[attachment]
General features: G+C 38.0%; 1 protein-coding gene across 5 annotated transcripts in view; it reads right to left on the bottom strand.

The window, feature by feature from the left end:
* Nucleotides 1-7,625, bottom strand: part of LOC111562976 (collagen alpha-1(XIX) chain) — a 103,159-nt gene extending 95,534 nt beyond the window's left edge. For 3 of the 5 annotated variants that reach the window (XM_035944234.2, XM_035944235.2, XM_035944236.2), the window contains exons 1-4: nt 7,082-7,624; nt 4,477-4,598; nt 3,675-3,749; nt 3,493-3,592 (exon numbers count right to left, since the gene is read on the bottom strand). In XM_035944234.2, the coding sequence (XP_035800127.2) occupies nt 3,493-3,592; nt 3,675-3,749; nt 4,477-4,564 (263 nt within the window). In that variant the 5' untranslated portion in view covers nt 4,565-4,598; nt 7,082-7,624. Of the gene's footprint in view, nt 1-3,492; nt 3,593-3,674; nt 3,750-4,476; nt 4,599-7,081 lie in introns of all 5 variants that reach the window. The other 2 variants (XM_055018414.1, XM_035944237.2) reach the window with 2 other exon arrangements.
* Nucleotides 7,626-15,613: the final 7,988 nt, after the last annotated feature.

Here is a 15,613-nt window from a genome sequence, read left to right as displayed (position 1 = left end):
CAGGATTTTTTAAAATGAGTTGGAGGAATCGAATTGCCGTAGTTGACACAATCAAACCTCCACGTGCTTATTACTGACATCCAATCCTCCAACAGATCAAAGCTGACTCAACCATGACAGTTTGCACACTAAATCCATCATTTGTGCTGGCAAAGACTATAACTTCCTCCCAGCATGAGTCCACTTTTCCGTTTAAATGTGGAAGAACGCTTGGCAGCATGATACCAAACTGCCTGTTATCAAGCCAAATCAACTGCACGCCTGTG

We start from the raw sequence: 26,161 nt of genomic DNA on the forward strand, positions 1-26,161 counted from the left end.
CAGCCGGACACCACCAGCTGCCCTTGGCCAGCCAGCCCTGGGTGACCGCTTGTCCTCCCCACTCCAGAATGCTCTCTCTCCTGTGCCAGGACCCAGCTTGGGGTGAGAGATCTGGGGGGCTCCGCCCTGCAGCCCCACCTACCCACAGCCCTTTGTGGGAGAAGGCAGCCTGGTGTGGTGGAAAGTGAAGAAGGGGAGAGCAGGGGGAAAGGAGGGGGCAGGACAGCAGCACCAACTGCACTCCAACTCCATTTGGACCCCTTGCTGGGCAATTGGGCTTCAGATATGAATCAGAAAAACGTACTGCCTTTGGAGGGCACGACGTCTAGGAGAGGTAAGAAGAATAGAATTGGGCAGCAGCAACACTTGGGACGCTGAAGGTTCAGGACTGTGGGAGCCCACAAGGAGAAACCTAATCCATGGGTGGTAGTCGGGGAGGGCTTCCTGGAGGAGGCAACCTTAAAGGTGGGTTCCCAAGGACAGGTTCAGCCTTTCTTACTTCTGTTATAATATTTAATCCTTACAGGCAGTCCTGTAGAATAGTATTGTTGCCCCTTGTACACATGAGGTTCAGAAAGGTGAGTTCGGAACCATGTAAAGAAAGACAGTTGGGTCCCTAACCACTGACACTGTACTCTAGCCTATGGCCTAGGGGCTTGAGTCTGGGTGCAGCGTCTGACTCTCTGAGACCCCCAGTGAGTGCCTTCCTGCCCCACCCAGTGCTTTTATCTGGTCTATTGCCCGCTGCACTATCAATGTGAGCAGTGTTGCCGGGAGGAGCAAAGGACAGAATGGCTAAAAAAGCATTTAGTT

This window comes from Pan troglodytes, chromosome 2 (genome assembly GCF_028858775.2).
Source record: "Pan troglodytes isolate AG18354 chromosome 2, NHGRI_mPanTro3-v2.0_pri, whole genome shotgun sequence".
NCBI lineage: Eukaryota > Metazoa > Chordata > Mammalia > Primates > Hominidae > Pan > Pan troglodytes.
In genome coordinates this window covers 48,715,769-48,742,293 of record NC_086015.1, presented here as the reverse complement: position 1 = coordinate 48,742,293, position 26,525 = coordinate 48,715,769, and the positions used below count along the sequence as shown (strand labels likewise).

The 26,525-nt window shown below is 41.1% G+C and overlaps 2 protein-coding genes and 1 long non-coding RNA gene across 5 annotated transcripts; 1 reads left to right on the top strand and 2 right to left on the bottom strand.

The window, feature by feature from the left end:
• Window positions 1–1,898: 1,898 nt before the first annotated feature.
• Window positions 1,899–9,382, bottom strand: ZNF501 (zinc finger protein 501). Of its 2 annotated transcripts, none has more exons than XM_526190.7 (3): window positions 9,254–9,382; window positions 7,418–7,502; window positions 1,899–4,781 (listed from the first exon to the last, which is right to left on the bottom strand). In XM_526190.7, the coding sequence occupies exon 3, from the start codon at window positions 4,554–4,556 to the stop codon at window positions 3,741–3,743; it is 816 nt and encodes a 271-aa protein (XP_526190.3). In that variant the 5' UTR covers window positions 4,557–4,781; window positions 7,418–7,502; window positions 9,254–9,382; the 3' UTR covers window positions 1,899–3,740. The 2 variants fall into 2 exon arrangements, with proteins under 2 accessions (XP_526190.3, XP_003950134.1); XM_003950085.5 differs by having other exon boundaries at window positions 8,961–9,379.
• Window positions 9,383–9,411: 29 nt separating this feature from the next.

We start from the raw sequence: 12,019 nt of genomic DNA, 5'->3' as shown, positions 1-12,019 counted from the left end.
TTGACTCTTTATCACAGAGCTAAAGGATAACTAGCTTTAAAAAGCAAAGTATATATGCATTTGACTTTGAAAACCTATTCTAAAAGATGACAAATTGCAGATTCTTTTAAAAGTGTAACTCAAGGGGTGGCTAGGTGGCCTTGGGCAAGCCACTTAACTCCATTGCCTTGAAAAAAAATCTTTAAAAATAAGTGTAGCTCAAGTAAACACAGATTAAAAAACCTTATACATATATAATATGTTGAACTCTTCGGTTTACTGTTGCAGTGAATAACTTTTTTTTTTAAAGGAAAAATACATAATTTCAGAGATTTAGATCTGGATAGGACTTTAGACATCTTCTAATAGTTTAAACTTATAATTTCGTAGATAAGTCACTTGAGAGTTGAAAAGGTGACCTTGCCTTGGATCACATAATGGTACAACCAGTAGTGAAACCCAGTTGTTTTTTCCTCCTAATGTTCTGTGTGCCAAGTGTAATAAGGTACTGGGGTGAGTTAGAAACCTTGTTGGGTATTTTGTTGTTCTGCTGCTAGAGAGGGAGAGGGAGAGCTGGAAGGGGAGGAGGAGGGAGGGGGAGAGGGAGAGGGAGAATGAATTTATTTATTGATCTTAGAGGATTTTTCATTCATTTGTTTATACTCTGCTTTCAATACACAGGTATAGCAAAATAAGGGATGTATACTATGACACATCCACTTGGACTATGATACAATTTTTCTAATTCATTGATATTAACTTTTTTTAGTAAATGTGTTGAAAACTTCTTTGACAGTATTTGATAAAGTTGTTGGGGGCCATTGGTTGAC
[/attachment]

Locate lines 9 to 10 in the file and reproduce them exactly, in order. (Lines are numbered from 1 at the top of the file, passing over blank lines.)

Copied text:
This window comes from Pan troglodytes, chromosome 2 (genome assembly GCF_028858775.2).
Source record: "Pan troglodytes isolate AG18354 chromosome 2, NHGRI_mPanTro3-v2.0_pri, whole genome shotgun sequence".